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American Association for the Advancement of Science

Planes punch holes in the clouds, making it snow

Aircraft-induced hole observed at the West Antarctic Ice Sheet Divide Camp, Antarctica (79 28.058 °S 112 05.189 °W, 1806 m elevation) on 12 Dec 2009, 1400 New Zealand Time. The cloud's bright cumuliform structure with grey fallstreaks below are visible. The hole first appeared on the horizon and then moved toward the camera. It is likely that a LC130 aircraft produced the ice that formed the hole. Photo provided by Eric Zrubek and Michael Carmody.
[Image courtesy of Science/AAAS]

Many clouds in the sky contain water that is "supercooled," or able to stay in liquid form at temperatures below zero degrees Celsius. In fact, supercooled water can remain as a liquid all the way down to -40 degrees Celsius. However, when planes fly through clouds that hold supercooled water, they often punch holes right through them. And researchers now say that this phenomenon can lead to increased rain and snowfall on the ground below.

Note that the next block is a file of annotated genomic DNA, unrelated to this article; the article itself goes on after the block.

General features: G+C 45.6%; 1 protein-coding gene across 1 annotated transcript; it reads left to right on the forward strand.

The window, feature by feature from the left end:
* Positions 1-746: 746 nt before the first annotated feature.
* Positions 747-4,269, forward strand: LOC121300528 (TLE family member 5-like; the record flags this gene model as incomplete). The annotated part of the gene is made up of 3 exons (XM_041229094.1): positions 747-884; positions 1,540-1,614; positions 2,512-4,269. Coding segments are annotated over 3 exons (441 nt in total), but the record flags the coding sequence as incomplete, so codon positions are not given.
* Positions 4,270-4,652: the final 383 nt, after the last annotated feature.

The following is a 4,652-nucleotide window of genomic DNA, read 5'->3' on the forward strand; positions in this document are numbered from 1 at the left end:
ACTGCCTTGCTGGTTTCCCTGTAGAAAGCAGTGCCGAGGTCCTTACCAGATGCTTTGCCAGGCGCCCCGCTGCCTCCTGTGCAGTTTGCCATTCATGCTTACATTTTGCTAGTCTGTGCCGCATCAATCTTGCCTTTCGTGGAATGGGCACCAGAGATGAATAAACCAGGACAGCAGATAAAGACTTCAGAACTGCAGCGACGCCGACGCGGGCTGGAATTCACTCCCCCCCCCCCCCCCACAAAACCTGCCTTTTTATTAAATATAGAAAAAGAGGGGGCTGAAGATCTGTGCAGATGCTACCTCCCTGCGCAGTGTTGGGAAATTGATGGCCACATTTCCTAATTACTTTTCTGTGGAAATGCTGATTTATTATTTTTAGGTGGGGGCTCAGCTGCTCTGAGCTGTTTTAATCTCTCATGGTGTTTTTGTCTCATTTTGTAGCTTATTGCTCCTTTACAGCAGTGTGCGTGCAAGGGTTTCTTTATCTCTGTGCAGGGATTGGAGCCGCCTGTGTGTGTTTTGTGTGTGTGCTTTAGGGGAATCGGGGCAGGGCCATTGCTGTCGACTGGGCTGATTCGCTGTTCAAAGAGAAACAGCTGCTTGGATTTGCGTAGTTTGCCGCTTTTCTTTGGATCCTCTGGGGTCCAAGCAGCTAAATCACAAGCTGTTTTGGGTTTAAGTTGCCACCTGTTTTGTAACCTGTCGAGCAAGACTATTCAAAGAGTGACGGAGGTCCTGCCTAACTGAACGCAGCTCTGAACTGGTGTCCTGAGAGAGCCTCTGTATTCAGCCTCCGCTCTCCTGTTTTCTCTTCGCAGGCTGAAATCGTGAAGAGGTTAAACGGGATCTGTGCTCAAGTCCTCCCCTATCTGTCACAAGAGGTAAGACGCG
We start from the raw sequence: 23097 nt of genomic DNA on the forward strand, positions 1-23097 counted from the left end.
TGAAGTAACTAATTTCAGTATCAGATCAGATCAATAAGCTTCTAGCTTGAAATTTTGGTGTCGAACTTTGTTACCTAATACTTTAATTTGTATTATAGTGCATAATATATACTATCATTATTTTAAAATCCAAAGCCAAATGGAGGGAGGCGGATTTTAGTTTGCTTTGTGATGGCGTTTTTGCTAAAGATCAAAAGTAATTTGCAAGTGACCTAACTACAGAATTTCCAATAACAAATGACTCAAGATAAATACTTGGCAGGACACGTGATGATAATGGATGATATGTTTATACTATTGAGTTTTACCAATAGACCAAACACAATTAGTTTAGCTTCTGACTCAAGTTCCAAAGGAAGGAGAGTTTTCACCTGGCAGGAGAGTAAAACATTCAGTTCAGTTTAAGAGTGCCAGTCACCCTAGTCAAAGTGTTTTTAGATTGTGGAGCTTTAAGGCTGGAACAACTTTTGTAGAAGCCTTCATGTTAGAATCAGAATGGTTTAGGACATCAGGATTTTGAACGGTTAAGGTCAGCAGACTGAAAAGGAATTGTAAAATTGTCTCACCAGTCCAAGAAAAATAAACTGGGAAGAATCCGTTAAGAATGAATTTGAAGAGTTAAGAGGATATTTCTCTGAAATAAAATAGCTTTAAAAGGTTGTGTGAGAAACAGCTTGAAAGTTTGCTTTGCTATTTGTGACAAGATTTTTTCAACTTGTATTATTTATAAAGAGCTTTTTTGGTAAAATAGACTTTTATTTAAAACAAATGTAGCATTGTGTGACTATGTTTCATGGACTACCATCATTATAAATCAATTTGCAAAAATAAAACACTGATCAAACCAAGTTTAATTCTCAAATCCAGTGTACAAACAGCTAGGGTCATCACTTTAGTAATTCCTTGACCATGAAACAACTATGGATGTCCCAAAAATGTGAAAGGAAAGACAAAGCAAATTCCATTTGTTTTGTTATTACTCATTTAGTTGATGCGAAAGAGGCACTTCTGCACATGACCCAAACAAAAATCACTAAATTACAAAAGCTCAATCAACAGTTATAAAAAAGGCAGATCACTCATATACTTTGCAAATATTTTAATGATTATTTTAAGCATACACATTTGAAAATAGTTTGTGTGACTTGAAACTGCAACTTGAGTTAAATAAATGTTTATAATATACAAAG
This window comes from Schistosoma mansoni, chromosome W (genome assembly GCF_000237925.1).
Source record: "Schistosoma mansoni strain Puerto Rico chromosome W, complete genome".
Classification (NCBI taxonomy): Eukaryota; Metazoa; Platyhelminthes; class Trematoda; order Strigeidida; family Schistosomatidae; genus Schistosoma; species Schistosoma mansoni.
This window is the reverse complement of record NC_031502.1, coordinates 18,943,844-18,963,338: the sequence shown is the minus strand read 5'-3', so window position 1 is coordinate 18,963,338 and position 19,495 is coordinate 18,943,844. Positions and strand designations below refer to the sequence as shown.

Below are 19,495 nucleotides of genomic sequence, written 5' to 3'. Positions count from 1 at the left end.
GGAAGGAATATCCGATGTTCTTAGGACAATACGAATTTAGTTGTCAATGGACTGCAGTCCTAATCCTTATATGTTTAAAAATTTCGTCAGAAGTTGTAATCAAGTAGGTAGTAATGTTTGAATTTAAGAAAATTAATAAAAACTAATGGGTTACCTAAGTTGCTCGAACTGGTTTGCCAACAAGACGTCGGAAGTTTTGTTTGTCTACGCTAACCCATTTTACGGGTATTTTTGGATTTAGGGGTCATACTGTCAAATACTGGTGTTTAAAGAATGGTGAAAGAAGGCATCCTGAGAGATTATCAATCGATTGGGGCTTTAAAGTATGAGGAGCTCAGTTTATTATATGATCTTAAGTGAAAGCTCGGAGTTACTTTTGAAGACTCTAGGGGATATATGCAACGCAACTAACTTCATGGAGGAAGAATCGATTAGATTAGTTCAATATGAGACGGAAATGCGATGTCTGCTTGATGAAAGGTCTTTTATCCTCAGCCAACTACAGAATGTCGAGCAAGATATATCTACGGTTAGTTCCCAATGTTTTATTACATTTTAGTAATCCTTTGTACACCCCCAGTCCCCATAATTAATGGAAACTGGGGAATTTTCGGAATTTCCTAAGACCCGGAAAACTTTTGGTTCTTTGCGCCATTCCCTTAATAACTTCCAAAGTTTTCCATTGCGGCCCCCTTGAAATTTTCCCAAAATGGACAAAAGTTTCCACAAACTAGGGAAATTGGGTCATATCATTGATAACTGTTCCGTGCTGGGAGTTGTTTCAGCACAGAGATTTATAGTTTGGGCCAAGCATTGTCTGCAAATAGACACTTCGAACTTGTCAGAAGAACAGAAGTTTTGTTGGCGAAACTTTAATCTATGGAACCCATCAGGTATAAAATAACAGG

This effect, which is reported by Andrew Heymsfield and colleagues in the 1 July issue of the journal Science, is similar to cloud-seeding operations, which have been used to increase the amount of rain coming from a cloud in the past. But, this new research shows that many private and commercial flights have been "seeding" clouds all along—punching holes in them and altering the snow and rainfall below on a regular basis.

The researchers studied satellite images of these types of clouds with holes in them, and then used weather-forecasting computer models to predict the clouds' growth and evolution. Heymsfield and his colleagues concluded that many different types of propeller and jet aircraft produce ice crystals and holes in supercooled clouds which then spread and create snow below them.

According to the researchers, this accidental type of cloud seeding will probably not affect the global climate. But, since many major airports have low cloud cover in the wintertime, it may increase the need to de-ice planes more often in the future. Apparently, these supercooled cloud layers can be found within 62 miles (100 kilometers) of the world's major airports as much as five to six percent of the time.